The Laud of The Rings

The Lord of the Rings (known as LOTR to the mega-fans) is one of my favourite books. So, imagine my delight upon discovering that there is a one-man re-enactment of Frodo’s journey to Mordor on at The Burrow. The venue couldn’t be more like a hobbit-hole if it tried, so naturally, I had to be there. What could possibly go wrong? Well quite a lot, apparently - but then, it is supposed to.

Laud Of The Rings is the quintessential Fringe show: funny, a little bit weird, and slightly unsettling.

In Laud Of The Rings, Josh Gardner, complete with fake hobbit feet and curly black wig, retells the story of his journey from Oxford to Istanbul in order to “save Europe”, interspersed by film clips of the actual trip he took. He hesitates, digresses, asks for prompts from the ops box, and even hands a script to an audience member with a “look, I’ve only done this twice”. He obsesses about how much time he has left and seems in constant need of reassurance from the audience that the show is interesting. “Do you like the book?” he asks us followed with, “the rest of you, I don’t know why you’ve come”.

This is wonderfully scrappy, anarchic story-telling at its most post-modern. Gardner’s delivery is so dry and underplayed you almost think he means it. He repeatedly, and hilariously, points out "clever" references to LOTR in his film clips and deliberately allows himself to be upstaged by props. At one point, he takes a seat in the auditorium and tells us a poignant story of how he stalled on his European journey, had to ask his dad to rescue him, and almost had a breakdown. Meanwhile, two audience members stand on stage dressed in strange costumes and wearing ridiculous-looking children’s orange life jackets, whilst inflating a giant plastic sphere with a noisy air compressor. Josh then rebukes the audience for not taking him seriously. There are some great moments of comedy here.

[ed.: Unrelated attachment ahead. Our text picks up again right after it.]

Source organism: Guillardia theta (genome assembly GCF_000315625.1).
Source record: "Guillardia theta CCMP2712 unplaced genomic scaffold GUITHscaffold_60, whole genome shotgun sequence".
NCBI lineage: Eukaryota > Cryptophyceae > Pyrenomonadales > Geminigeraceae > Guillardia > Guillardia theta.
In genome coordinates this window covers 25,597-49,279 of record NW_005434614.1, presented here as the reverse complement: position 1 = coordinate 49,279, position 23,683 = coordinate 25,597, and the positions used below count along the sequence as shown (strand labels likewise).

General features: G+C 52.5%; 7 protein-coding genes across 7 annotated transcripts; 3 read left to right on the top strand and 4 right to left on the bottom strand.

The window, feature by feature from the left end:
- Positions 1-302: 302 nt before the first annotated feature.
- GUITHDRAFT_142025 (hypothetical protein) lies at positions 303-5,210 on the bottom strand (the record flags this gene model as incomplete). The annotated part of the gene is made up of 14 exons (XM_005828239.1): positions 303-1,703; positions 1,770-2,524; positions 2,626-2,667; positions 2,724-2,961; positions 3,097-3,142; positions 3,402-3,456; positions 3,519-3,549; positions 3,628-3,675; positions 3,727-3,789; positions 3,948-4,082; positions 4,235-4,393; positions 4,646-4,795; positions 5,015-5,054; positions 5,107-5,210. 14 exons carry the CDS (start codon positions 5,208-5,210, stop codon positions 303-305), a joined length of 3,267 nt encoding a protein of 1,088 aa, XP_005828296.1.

At times, though, Gardner runs the risk of over-using the ‘disorganised performance’ joke, especially at the conclusion of the piece. The show would perhaps be even better if it were a little more controlled here. There is ‘chaos’ and then there is chaos. Thus, the audience were denied the opportunity to properly applaud, which was a shame, and some audience members left somewhat non-plussed.

Laud Of The Rings is the quintessential Fringe show: funny, a little bit weird and slightly unsettling. It takes a lot to make me laugh out loud, but Gardner is a man with a gift for deadpan humour. He could probably make a knitting pattern sound funny.

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The Blurb

In 2017, Josh Gardner saved Europe by reenacting Frodo’s journey to Mordor. He travelled from Oxford to Istanbul dressed as a hobbit. Mixing documentation, story telling and an anarchic approach to performance, Josh interrogates privilege and migration through the use of the absurd. The Laud of The Rings is a provocative and moving performance that follows one man’s desperate attempt to live out a fantasy. Venture into a world of silly wigs, plastic feet, Serbian border police and Macedonian opera, as reality and fiction collide in an epic retelling of your favourite book/movie trilogy.